The Week In ReviewFebruary 26, 2010 - by Eric Naing
It again was a busy week – busier than usual. Health care, driven by yesterday’s health care summit and Monday’s release of the White House health care plan, dominated most of the week, but Congress also managed to consider several important issues such as the Senate’s jobs bill and unemployment insurance. Here’s what we’ve been up to this week at OpenCongress:
- The White House health care plan was a big deal, but part of the reason is less about what was released than how it was released.
- Here’s a short primer on the debate over taxing so-called “Cadillac” health insurance policies.
- Several Republicans sided with the Democrats in the Senate to pass a $15 billion jobs bill. But some of those Republicans voted against the bill before they voted for it.
- As part of Harry Reid’s [D, NV] jobs agenda, the Senate passed a bill promoting foreign tourism to the United States. Of course, it doesn’t hurt that the bill greatly benefits his homestate of Nevada.
- The House passed a bill giving Native Hawaiians federal recognition similar to that of American Indians and Native Alaskans.
- Republicans have been complaining about the use of reconciliation to bypass the filibuster and pass a health care bill, but history shows that Congress has used the process to pass health care legislation many times before.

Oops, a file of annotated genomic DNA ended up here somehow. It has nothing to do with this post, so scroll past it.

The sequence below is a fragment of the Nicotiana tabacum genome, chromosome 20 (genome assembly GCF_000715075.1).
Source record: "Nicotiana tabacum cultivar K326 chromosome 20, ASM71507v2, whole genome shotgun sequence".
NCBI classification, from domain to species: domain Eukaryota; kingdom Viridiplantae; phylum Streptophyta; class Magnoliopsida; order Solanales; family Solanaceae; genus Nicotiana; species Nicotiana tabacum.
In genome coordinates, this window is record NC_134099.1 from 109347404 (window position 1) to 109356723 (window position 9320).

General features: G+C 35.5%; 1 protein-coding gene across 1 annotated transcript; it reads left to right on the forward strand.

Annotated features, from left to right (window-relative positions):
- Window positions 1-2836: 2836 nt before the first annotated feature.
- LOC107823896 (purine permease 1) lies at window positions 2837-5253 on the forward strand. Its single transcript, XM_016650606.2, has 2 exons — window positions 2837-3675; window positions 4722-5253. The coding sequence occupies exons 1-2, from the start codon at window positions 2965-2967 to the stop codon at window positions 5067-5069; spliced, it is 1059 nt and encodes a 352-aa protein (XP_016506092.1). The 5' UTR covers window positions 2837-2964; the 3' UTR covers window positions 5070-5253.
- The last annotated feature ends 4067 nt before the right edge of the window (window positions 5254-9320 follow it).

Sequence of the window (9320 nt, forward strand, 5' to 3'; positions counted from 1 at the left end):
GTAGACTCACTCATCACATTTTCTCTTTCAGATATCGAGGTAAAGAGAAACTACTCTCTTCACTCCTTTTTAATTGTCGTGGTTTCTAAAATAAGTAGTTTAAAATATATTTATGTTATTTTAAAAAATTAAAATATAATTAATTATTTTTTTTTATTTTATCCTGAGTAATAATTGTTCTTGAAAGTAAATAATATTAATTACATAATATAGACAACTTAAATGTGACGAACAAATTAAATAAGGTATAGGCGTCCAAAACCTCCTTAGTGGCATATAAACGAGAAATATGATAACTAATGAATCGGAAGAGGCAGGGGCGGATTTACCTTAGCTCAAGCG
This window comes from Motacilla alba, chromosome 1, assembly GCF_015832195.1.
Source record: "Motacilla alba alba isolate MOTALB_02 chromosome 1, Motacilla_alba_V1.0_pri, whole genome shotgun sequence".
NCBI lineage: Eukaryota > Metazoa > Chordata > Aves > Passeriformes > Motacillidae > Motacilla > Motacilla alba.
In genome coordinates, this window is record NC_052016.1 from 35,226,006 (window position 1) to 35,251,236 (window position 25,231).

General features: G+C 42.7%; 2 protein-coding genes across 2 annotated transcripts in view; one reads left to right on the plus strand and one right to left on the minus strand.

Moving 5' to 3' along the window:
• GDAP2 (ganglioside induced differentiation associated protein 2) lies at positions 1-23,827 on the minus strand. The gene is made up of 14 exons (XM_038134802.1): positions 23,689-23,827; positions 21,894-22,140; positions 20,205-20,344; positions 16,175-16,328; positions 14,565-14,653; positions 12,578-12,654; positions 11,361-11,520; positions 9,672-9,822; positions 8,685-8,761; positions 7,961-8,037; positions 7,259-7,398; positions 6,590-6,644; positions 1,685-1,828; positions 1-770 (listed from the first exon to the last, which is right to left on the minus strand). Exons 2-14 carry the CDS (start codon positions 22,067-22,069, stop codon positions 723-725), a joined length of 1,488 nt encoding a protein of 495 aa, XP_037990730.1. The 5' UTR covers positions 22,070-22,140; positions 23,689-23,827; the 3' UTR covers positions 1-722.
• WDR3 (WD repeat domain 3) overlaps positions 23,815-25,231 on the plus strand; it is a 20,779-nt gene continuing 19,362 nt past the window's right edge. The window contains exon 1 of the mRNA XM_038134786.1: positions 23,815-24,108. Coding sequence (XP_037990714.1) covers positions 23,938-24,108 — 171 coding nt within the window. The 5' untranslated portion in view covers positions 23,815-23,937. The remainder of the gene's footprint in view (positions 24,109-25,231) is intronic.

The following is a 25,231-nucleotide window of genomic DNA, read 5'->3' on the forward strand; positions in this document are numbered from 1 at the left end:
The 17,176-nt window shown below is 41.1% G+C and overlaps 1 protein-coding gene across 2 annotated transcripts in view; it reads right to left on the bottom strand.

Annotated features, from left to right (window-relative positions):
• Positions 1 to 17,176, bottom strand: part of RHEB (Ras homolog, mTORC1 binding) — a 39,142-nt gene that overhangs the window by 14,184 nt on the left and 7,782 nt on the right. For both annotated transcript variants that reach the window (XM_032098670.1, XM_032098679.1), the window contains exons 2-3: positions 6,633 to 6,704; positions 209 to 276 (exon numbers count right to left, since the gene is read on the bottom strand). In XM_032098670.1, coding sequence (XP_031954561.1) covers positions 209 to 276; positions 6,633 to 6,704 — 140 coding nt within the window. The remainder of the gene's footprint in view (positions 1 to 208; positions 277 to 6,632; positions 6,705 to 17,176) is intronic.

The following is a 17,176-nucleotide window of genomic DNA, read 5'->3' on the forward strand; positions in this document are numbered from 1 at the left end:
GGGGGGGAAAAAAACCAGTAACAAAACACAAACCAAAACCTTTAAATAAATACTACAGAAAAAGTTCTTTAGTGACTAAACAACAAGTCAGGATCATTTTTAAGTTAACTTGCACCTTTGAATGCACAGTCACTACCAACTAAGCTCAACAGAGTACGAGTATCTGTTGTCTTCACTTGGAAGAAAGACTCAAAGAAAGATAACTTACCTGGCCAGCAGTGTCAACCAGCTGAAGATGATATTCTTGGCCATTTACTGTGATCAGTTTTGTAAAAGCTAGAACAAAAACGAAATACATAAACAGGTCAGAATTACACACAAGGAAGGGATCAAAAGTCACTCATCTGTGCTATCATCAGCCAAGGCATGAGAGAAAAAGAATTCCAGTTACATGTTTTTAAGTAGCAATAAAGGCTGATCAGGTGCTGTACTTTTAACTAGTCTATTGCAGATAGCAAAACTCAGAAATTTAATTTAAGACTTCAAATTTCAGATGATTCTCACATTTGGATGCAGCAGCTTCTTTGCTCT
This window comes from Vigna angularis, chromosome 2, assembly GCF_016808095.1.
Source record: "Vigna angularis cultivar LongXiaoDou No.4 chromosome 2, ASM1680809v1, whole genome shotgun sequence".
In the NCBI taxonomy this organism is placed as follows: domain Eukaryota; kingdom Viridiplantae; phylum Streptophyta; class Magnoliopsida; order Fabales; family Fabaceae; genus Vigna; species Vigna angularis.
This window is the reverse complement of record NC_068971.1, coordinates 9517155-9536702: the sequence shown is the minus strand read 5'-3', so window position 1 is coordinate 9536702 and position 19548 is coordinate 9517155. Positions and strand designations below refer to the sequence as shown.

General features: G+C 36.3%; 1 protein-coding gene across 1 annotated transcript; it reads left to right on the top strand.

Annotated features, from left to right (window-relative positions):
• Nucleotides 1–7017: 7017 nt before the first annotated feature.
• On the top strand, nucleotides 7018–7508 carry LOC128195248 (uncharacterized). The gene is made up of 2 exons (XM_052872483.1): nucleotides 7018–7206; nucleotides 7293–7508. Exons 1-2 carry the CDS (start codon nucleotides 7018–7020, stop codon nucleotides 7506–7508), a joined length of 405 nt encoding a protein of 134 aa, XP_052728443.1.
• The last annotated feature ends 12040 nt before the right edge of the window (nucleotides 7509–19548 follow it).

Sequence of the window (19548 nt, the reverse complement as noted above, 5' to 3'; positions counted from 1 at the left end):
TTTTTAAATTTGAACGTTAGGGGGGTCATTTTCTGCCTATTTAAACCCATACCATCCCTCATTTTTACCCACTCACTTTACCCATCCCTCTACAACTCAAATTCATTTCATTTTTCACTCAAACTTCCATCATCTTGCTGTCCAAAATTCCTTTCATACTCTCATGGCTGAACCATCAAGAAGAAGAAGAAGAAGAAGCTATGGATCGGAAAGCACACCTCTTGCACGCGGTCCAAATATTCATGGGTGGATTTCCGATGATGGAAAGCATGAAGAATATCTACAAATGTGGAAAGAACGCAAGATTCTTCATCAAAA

- Kent Conrad [D, ND], however, is betting against reconciliation.
- After months of debate, the House voted to strip the health insurance industry of federal antitrust exemptions.
- Sen. Ron Wyden [D, OR] and Sen. Judd Gregg [R, NH] are pushing a bill that would restructure corporate tax policies and legalize internet gambling in the process.
- Donny provides an excellent analysis of the health care summit.
- Charlie Rangel [D, NY-15] got in trouble.
- Democrats have been trying to extend unemployment insurance benefits all week but GOP obstruction continues to get in the way.
As always, thanks for your great comments and participation on the site this week. Remember to become a fan of OpenCongress on Facebook and to follow us on Twitter at @OpenCongress. And if you’re so inclined, follow us on Google Buzz.